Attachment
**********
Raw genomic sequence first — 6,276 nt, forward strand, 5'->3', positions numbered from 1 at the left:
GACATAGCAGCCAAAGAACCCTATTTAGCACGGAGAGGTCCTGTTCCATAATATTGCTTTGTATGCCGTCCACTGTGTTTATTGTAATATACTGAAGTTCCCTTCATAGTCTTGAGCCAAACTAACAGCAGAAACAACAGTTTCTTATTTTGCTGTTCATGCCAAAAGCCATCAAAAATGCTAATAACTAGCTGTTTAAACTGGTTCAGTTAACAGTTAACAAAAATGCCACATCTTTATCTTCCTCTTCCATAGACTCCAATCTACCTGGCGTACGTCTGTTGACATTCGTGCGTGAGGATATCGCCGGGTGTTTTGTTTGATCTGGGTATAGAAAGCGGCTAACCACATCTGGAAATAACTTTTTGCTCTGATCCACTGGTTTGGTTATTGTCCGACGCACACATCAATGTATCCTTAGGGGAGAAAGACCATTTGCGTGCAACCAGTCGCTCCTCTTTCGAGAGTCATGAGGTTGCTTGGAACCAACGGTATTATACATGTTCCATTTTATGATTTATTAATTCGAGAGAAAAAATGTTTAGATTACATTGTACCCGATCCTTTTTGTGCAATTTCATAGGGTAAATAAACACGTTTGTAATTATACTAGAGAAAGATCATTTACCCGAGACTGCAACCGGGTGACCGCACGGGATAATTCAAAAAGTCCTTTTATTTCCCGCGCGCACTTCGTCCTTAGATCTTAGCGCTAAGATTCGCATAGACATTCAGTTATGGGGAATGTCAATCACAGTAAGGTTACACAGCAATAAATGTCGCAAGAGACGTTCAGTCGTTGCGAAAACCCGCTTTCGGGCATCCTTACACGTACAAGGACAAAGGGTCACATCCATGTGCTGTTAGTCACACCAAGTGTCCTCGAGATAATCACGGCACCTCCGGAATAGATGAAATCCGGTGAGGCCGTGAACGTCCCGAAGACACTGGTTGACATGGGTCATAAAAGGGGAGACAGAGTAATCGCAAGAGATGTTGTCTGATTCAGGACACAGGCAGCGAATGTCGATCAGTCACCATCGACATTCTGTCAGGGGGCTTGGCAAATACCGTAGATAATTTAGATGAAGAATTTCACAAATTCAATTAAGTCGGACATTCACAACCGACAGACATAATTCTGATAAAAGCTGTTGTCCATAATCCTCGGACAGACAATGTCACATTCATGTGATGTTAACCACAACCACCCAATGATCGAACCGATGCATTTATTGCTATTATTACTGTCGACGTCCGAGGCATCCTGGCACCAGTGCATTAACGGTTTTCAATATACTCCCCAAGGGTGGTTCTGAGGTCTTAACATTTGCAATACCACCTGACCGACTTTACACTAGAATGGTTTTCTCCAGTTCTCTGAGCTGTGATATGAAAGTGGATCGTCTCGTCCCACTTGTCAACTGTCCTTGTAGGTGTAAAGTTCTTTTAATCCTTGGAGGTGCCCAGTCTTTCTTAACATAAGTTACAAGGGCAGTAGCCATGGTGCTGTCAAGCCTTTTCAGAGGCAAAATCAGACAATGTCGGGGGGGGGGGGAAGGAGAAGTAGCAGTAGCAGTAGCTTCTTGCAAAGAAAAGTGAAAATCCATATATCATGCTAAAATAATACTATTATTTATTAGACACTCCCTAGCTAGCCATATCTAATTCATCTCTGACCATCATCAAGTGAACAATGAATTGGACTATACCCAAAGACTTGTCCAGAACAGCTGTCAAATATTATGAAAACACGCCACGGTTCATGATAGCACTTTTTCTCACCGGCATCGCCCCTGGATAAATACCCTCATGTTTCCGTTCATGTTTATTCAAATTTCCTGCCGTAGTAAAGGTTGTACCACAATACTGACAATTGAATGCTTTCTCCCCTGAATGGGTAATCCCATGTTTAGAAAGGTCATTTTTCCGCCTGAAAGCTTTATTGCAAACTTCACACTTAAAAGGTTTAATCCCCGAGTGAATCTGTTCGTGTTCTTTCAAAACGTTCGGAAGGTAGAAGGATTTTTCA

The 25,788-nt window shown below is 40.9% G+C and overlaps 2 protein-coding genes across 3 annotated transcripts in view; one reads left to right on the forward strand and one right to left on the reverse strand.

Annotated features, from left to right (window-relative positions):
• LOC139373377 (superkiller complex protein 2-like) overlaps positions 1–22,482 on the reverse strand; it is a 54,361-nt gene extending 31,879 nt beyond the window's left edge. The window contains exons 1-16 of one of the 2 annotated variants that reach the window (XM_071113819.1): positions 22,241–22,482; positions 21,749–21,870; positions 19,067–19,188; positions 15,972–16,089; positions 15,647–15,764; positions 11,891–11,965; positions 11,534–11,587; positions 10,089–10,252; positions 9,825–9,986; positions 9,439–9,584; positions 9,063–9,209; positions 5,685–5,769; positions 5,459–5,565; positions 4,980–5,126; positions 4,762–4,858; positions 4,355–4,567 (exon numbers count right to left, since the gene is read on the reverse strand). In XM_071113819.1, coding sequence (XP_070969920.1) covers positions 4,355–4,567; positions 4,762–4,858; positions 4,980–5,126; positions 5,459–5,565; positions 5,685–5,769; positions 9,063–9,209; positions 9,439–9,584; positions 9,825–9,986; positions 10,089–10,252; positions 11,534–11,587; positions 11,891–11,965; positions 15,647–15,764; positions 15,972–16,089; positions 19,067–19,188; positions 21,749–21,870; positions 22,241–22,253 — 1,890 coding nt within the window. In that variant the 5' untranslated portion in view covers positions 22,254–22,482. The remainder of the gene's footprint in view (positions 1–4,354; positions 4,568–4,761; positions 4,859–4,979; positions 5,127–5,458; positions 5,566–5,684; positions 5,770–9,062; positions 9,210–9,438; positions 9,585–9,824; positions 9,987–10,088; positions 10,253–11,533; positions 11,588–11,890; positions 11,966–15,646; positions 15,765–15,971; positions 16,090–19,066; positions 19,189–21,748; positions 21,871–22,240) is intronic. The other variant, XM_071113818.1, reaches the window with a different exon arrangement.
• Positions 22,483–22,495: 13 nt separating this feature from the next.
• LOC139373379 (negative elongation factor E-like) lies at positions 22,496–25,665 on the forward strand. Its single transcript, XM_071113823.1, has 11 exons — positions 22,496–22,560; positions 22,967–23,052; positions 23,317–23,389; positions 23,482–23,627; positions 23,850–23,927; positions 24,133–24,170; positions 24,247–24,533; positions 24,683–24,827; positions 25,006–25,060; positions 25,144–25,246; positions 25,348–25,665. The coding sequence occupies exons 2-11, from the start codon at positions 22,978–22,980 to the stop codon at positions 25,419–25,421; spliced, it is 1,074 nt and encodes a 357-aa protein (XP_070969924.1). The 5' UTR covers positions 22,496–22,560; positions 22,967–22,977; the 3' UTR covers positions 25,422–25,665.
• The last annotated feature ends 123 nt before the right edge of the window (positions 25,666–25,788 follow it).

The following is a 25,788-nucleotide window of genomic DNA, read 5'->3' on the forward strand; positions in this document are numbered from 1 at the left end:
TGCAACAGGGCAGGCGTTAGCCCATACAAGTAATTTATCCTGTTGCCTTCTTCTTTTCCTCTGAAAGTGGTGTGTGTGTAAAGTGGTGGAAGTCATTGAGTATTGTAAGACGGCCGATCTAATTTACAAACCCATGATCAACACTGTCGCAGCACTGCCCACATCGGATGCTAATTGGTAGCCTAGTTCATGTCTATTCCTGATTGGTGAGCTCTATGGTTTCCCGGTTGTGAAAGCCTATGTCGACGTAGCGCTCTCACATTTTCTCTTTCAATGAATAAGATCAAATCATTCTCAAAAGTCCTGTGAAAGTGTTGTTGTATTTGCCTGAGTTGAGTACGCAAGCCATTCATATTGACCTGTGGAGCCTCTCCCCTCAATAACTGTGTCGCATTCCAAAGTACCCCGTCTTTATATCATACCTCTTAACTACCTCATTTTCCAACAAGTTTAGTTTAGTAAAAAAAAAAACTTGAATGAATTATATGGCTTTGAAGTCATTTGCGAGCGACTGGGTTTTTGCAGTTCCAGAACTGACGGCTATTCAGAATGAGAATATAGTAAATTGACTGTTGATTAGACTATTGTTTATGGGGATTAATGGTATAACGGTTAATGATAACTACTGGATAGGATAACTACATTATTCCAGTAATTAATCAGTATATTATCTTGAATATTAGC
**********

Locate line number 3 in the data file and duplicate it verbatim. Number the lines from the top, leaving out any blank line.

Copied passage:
The 25,788-nt window shown below is 40.9% G+C and overlaps 2 protein-coding genes across 3 annotated transcripts in view; one reads left to right on the forward strand and one right to left on the reverse strand.